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Athlon XP vs. Pentium 4 : The Ultimate 32-bit CPU Showdown
By CPU-zilla
Category : CPU
Published by Jimmy Tang on Sunday, 14th September, 2003

The Time Is Now

OK, folks, we know what you're thinking right now. Some of you are probably wondering why we are cooking up yet another storm with this Pentium 4 vs. Athlon XP article. We can tell you it's not on purpose as we've wanted to do this some time back. However, circumstances and time has prevented us from doing so and this is why we've held back until now.

Even though AMD is preparing to launch the Athlon 64 and Athlon 64 FX in just more than a week's time, we thought it would be the best time to take a tiny step back and look at what today's processors have to offer before some of you start to bid farewell to the 32-bit computing world. While a minority of users would be the first few daring martyrs who does not mind sacrificing their hard earned cash to purchase a sparkling new 64-bit CPU, most other users would still prefer to hang on, or invest in what's common today. These users would likely be the ones that would hang dearly to their trusted 32-bit software for the next couple of years.

Indeed, the 64-bit computing world is an exciting one but it's also filled with lots of uncertainties. Operating system software, drivers and even optimized applications have yet to surface, thus, it's extremely difficult for anyone to even begin computing in 64-bits. However, as with all new technologies, time is the essence in which a particular technology will grow into maturity and acceptance.

Well, this article is not about 64-bit computing, but rather, it mainly explores the performance of these two processors. Much has changed in the computing landscape since we last reviewed a CPU. On the Athlon XP front, AMD has boosted their processors with a faster 400MHz front side bus (FSB) while Intel has also moved ahead to support 800MHz FSB. Both these processors actually run on a system bus clocked at 200MHz and the memory banks are normally clocked synchronously with this bus. If you recalled, AMD uses a double-pumped bus (EV6) which effectively increases its data bus bandwith to 400MHz. On the other hand, Intel's quad-pumped bus boosts the bandwidth further to 800MHz.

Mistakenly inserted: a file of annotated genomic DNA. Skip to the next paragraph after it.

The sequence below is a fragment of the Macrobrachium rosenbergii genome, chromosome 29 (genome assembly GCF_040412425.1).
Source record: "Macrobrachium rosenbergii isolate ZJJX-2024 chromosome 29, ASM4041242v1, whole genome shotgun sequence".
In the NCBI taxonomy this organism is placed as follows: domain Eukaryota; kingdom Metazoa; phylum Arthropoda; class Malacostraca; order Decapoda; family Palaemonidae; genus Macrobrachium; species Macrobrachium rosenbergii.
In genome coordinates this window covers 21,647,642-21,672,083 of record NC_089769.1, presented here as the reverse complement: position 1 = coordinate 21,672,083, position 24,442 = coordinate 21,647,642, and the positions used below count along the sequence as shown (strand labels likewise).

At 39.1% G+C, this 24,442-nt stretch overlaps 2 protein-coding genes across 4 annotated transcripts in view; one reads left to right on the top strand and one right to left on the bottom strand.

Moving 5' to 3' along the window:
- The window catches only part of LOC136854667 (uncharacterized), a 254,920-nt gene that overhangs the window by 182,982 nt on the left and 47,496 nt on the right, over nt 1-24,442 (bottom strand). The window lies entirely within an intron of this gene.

Technical Specifications of the Pentium 4 and Athlon XP
Processor Model AMD Athlon XP Intel Pentium 4
Codename Barton Northwood
Manufacturing Technology 0.13µm 0.13µm
No. of Transistors 54.3 million 55 million
Die Size 101 mm² 146 mm²
Front Side Bus 400MHz 800MHz
L2 Cache 512KB full-speed 512KB full-speed
Clock Multiplier 10.5 - 11x 12 - 16x
Clock Frequency 2.1GHz - 2.2GHz 2.4GHz - 3.2GHz
Core Voltage 1.65V 1.475V - 1.550V
Current (Icc) - Max 41.4A - 46.5A 52.4A - 67.4A
Thermal Design Power (Max) 68.3W - 76.8W 66.2W - 82.0W
Form Factor Socket-462 Socket-478

Looking at the specifications above, one cannot help but wonder why a 2GHz 0.13┬Ám part from AMD needs as much as 1.65V to operate. Even Intel's highly clocked Pentium 4 3.2GHz processor is available at 1.475V. However, current drawn by the Pentium 4 is higher and so that resulted in a processor with much higher power consumption. Even then, its Thermal Design Power is only about 5W more than the Athlon XP 3200+.

We shall not bore any of you with technical specifications as this will be a pretty lengthy article. Let's get to the results right away.

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